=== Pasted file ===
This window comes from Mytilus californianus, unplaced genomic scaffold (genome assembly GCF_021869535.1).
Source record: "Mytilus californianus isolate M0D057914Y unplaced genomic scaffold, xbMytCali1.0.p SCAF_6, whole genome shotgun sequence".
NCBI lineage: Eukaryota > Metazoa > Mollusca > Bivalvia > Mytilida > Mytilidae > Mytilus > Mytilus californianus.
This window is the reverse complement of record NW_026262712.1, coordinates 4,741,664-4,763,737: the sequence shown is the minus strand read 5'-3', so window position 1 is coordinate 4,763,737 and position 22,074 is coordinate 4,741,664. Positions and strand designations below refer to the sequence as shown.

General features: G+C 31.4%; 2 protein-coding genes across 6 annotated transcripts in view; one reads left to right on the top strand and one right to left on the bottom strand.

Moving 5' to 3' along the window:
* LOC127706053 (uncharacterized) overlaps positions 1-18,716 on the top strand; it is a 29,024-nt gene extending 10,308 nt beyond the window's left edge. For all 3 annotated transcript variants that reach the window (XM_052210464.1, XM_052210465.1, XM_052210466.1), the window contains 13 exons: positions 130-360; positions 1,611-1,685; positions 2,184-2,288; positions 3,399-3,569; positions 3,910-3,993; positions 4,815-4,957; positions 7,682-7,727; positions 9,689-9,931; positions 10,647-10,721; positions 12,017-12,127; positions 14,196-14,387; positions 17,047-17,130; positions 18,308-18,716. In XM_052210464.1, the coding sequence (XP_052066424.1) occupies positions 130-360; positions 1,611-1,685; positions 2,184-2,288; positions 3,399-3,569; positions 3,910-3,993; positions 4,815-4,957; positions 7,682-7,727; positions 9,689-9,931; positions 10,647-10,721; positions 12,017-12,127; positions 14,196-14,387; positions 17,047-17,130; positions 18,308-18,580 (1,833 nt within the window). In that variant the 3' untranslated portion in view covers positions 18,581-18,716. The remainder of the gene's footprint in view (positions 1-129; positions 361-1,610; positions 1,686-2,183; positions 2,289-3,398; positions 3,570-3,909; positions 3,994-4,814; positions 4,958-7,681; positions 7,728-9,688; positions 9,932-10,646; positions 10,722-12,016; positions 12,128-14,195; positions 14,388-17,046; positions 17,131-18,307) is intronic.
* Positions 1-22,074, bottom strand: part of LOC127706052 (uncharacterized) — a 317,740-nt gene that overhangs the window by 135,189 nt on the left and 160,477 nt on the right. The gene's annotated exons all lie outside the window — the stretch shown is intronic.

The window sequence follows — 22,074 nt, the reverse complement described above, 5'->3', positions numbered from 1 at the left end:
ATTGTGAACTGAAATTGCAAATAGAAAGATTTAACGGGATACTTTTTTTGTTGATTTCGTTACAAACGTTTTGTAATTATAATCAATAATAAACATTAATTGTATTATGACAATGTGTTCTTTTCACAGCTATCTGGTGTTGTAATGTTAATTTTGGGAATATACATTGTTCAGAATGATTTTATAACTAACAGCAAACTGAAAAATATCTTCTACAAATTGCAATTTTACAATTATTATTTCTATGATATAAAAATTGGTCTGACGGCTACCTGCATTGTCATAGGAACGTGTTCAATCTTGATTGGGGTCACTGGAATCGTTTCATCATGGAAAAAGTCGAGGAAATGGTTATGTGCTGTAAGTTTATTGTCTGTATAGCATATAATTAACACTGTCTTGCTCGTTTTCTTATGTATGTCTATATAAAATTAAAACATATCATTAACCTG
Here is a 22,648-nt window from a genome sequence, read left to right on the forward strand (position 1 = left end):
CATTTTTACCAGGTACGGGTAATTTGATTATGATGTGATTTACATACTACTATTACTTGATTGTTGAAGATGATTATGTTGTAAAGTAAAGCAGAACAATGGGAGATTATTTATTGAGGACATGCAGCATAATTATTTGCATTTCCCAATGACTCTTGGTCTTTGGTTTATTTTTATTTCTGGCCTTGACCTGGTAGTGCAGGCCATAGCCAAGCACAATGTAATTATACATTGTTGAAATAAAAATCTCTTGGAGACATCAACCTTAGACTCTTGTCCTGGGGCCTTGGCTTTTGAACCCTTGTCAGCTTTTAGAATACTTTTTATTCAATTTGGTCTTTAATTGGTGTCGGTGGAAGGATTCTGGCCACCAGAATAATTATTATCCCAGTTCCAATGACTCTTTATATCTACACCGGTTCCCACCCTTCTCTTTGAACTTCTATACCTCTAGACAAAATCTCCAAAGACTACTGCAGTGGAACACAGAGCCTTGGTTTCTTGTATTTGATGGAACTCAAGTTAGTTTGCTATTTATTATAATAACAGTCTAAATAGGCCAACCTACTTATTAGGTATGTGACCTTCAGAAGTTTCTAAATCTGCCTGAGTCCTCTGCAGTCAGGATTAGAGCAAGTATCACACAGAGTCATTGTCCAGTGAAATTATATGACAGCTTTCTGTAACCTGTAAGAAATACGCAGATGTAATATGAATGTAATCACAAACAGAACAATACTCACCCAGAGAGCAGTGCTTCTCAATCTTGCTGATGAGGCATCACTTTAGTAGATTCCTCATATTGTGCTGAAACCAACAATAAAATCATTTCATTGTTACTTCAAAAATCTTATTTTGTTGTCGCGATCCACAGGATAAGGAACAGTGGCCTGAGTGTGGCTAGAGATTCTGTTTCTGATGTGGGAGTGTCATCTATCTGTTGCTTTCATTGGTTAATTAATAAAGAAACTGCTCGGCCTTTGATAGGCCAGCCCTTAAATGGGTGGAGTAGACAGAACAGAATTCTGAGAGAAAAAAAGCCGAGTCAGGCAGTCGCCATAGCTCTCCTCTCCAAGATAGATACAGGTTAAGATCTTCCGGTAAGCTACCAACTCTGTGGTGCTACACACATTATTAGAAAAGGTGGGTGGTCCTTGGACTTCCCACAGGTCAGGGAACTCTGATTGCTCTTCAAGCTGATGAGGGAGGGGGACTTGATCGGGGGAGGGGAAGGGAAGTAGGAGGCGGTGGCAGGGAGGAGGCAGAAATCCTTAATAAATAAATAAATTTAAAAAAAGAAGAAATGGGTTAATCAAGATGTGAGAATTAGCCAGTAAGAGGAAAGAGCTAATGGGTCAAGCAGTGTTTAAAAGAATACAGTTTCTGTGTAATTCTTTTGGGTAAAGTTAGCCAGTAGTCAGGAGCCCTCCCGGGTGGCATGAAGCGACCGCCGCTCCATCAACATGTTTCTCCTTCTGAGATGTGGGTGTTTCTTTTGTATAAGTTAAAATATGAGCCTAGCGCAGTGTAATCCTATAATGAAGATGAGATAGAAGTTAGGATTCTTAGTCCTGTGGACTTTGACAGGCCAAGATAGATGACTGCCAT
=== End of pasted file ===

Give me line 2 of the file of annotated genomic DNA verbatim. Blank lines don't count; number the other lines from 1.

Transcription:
Source record: "Mytilus californianus isolate M0D057914Y unplaced genomic scaffold, xbMytCali1.0.p SCAF_6, whole genome shotgun sequence".